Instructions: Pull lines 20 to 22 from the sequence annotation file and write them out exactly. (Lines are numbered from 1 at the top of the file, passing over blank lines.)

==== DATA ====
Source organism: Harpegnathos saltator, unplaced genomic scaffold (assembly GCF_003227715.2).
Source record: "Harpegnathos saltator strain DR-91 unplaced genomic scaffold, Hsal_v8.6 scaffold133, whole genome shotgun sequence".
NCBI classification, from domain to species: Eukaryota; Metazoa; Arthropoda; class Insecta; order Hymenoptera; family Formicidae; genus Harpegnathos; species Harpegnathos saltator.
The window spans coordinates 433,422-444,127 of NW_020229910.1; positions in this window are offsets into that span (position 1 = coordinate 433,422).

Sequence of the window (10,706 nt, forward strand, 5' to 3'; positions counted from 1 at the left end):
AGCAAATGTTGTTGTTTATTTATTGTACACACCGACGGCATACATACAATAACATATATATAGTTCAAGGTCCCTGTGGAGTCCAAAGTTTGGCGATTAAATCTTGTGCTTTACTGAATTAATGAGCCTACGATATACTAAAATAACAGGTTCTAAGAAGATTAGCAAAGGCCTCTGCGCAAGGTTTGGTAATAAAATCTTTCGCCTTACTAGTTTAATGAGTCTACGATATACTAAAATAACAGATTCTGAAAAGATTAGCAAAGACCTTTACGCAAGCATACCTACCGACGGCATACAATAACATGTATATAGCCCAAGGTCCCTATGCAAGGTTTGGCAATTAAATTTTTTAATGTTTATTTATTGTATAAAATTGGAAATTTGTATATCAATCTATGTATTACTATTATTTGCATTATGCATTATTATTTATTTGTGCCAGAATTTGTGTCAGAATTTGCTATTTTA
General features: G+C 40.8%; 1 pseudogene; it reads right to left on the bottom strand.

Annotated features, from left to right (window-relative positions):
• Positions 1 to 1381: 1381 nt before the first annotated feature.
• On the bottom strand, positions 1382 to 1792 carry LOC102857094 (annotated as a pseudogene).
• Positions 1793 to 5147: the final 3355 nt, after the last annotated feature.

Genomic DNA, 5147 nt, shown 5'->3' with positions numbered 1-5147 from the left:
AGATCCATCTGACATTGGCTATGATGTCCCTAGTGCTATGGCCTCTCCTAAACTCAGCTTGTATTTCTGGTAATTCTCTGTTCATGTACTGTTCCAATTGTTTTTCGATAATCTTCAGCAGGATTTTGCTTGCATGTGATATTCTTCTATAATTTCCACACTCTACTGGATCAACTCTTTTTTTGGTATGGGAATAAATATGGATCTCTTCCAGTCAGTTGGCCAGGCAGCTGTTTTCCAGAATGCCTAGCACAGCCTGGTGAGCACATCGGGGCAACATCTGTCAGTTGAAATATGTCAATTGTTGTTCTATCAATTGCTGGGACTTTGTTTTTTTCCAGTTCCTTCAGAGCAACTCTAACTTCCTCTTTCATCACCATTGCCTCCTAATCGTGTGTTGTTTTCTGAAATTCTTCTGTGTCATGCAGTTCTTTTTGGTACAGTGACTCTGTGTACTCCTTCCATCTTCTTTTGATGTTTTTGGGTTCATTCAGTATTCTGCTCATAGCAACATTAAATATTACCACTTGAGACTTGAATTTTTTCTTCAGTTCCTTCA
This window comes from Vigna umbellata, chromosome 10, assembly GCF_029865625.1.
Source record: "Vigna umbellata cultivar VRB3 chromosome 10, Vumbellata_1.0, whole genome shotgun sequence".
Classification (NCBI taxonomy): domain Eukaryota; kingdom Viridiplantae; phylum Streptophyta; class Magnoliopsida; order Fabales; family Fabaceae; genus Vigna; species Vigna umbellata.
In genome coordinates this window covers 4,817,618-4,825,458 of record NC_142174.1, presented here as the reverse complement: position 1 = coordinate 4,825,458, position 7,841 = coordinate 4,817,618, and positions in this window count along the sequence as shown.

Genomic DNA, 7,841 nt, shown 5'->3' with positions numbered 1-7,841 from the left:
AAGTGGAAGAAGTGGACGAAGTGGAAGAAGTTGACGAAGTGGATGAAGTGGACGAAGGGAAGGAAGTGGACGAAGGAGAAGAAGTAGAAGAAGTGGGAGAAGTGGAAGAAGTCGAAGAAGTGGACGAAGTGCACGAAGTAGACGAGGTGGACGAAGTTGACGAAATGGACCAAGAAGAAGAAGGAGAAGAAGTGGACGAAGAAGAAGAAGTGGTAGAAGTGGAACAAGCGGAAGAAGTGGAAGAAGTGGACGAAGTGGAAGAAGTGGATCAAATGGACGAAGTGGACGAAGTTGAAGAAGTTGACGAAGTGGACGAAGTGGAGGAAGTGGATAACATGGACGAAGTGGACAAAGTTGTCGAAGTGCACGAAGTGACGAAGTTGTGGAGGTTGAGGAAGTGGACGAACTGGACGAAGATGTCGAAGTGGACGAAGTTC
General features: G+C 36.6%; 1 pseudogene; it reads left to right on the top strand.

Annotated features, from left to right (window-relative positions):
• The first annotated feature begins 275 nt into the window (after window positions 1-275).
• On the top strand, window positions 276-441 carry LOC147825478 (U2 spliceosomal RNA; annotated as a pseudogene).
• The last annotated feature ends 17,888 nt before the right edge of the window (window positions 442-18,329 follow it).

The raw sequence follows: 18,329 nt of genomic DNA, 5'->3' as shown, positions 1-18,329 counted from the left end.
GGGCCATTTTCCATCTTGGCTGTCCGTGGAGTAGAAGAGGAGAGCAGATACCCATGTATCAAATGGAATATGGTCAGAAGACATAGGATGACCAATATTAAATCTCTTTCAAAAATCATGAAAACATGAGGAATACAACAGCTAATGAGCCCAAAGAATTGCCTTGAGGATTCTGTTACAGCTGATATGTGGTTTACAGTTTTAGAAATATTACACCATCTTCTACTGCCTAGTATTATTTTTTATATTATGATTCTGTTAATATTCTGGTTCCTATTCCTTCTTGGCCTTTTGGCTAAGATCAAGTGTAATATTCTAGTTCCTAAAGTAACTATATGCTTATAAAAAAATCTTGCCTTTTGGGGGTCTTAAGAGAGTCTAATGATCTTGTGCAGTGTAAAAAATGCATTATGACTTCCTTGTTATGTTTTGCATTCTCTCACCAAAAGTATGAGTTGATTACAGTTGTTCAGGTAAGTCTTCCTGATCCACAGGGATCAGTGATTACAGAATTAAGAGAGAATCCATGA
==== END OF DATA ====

General features: G+C 36.6%; 1 pseudogene; it reads left to right on the top strand.

Annotated features, from left to right (window-relative positions):
• The first annotated feature begins 275 nt into the window (after window positions 1-275).